London has five major airports: London City, Gatwick, Heathrow, Luton and Stansted. I arrived at London Heathrow at 6:30AM after an overnight flight from Raleigh-Durham. American Airlines has a direct flight that takes 7 hours, and as an added bonus I had the entire row to myself on the plane to spread out! Once you’re at the airport, the cheapest and easiest way to get into the city center is by taking the London Underground. The Piccadilly line connects Heathrow airport to central London and takes about 50 minutes. Then you can switch lines to your final destination from there.
The exchange rate at the time of this post is 1.00 US Dollar = 0.77 British Pound.
My first 4 days in London I stayed at an AirBnB with my friend Dara. She joined me for the first couple days of my trip before I met up with my tour group. I spent a lot of time researching places to stay before making the final decision. Places in central London were pretty expensive, so I opted for something outside the city center. The B&B we ended up picking was located in south London and the neighborhood was really cute. Here’s the link to the AirBnB website if you’re interested in checking out the full listing…
I immediately fell in love with London. The architecture, public transportation system, history and diversity were all incredible to name a few. Even though it was my first time I felt like I’d been there before. Maybe this has something to do with the hours of research I did planning this trip. I love reading travel blogs and guidebooks in my free time. The United States is only a couple hundred years old, while civilizations in Europe date back thousands of years! This trip really opened my eyes to the concept of time.
Most cities in the US are built on a grid system with streets that run perpendicular to each other. In London, this just wasn’t the case. Take the photo below for example, you look down the street and your eyes are met by a huge grand building!
I was really impressed by the public transportation system in London. It’s known as “the Underground” or more simply “the Tube”. We never waited more than a couple minutes for a train. I rely heavily on a car where I live, so using public transportation and walking everywhere in Europe was very different for me. However, I absolutely loved it and felt so active. I could basically eat whatever I wanted, and I took full advantage of that as you will see.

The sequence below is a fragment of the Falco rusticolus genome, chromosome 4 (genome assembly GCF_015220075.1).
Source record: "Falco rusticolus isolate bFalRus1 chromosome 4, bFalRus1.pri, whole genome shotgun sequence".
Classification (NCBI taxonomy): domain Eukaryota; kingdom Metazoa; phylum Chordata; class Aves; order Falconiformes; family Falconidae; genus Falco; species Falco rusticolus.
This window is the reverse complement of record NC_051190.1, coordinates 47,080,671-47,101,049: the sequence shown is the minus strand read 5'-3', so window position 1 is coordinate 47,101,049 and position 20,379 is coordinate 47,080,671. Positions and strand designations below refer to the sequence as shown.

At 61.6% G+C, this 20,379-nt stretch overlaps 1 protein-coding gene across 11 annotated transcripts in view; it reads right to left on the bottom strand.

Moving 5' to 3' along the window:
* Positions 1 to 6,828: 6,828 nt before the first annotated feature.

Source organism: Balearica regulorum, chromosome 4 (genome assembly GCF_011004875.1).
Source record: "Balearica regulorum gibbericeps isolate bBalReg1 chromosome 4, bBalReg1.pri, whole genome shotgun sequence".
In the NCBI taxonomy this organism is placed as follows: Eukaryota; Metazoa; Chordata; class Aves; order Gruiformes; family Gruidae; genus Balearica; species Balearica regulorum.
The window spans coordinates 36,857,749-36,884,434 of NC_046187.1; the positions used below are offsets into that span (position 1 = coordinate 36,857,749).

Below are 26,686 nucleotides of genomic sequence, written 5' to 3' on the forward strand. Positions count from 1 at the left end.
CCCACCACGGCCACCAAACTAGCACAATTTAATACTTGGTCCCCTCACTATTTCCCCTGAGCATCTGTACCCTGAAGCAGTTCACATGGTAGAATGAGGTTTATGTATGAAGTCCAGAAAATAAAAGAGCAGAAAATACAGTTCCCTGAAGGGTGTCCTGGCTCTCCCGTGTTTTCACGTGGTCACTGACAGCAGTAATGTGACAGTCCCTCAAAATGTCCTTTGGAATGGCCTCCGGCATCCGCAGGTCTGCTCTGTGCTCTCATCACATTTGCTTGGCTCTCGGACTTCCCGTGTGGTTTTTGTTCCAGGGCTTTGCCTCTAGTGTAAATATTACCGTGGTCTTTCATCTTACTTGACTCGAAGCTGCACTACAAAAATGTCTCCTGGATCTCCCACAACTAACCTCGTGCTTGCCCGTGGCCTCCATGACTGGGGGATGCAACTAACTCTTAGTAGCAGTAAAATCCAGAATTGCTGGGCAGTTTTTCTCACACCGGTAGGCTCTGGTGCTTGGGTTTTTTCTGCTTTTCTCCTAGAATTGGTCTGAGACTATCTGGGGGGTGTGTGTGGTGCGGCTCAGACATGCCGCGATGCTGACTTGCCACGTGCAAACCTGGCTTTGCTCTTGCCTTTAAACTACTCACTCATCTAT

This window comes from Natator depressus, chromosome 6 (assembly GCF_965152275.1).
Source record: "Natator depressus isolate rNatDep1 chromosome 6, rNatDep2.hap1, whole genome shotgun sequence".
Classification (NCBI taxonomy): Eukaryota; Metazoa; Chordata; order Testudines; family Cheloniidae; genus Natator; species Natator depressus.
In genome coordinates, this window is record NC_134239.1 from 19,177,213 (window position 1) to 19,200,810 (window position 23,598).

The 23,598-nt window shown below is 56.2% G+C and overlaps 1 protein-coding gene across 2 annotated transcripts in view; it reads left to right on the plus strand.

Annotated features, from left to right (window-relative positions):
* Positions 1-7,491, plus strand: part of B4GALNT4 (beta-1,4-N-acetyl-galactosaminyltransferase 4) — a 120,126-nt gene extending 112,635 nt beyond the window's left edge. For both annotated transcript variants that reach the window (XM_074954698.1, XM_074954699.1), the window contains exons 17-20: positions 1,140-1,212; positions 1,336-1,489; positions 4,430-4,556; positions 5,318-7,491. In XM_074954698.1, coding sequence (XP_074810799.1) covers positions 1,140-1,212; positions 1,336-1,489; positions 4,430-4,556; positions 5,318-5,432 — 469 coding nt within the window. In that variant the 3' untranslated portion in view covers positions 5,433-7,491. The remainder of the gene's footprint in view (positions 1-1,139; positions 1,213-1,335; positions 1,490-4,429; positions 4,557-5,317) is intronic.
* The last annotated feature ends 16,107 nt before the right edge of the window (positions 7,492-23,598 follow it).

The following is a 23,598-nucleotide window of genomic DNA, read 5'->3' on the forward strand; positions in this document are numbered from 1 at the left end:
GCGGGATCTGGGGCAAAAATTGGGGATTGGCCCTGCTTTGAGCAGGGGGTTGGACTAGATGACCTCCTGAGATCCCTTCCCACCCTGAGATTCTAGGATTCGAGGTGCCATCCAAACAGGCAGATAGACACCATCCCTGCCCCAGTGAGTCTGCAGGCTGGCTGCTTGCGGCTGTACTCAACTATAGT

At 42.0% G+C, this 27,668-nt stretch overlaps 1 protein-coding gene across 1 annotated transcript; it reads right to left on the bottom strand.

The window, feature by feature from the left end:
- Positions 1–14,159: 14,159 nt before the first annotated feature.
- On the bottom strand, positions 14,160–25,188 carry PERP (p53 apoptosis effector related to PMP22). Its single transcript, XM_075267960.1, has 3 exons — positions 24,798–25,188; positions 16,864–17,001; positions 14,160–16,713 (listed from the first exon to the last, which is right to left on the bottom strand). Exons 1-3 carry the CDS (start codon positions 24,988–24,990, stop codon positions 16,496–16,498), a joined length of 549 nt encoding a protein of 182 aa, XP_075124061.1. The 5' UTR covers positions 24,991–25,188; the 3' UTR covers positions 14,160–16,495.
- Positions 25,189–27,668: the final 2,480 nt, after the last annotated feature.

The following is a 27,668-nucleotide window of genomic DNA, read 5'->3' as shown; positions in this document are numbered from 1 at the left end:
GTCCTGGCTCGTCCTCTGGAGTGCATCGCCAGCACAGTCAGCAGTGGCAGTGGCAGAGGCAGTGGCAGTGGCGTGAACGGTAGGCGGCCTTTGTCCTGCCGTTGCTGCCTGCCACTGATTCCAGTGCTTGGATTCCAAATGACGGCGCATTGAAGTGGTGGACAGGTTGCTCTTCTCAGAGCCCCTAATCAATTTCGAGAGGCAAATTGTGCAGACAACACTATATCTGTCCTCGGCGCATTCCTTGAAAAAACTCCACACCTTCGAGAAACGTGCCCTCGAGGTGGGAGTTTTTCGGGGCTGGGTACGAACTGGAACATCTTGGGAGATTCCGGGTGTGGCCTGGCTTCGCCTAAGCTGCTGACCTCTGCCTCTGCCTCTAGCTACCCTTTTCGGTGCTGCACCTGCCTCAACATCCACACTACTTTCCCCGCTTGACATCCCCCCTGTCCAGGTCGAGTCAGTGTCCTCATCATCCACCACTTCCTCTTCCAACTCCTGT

Tip: Purchase an Oyster card if you’re staying a few days. You put down a $6.50 deposit to get the card (which you get back when you return it) and then you deposit money on the card as needed. Several people recommended this to me and it made getting around super easy. You can purchase one at any tube station.
There’s basically a pub on every corner in London. How great is that?! We had dinner at the Sherlock Holmes pub one night and had some really good fish and chips. On the second floor of the pub there’s even a replica of his study, which is pretty neat. Just a reminder that if you order chips in Europe you’ll actually get fries. What we consider chips go by crisps in Europe.
I’ll never forget the feeling I had seeing Big Ben for the first time. It’s so iconic and something I’ve looked forward to seeing for a long time. I think the view from Westminster Bridge is one of my favorites. It was cold and windy that day, actually it was cold and windy every day we were there, but I didn’t mind at all. I was so excited to finally be there!
The London Eye
The London Eye is located directly across from Big Ben on the River Thames. It takes around 30 minutes to go around and the 360-degree view from the top is pretty amazing. I bought tickets in advance from the website linked below, but we still had to wait in line so I’m not sure it was worth buying in advance.
Entrance fee: Tickets are a little pricey at $30.50 a piece, but it’s definitely something worth doing once in your life.
Opening hours: Differ depending on the season, so definitely check before you go.
The history of this church dates back over one thousand years! I bought a ticket in advance, but still had to wait in line over one hour to get in. It was definitely worth the wait and something I highly recommend seeing. (Tip: If you want to avoid long lines go early in the day.) Unfortunately you aren’t allowed to take pictures inside, so I only have one of the outside. Here’s the link to pictures of the interior if you want to take a look…
Entrance fee: $28.50 per person and includes an audio guide. I would definitely recommend utilizing the audio guide otherwise you wander around aimlessly and have no idea what you’re looking at.
Opening hours: Open daily 9:30-4:30, till 7:00 on Wednesdays, closed Sundays
This concludes my first post. I hope you enjoyed it and found it helpful if you’re planning a trip to London. I have a lot more to share so stay tuned!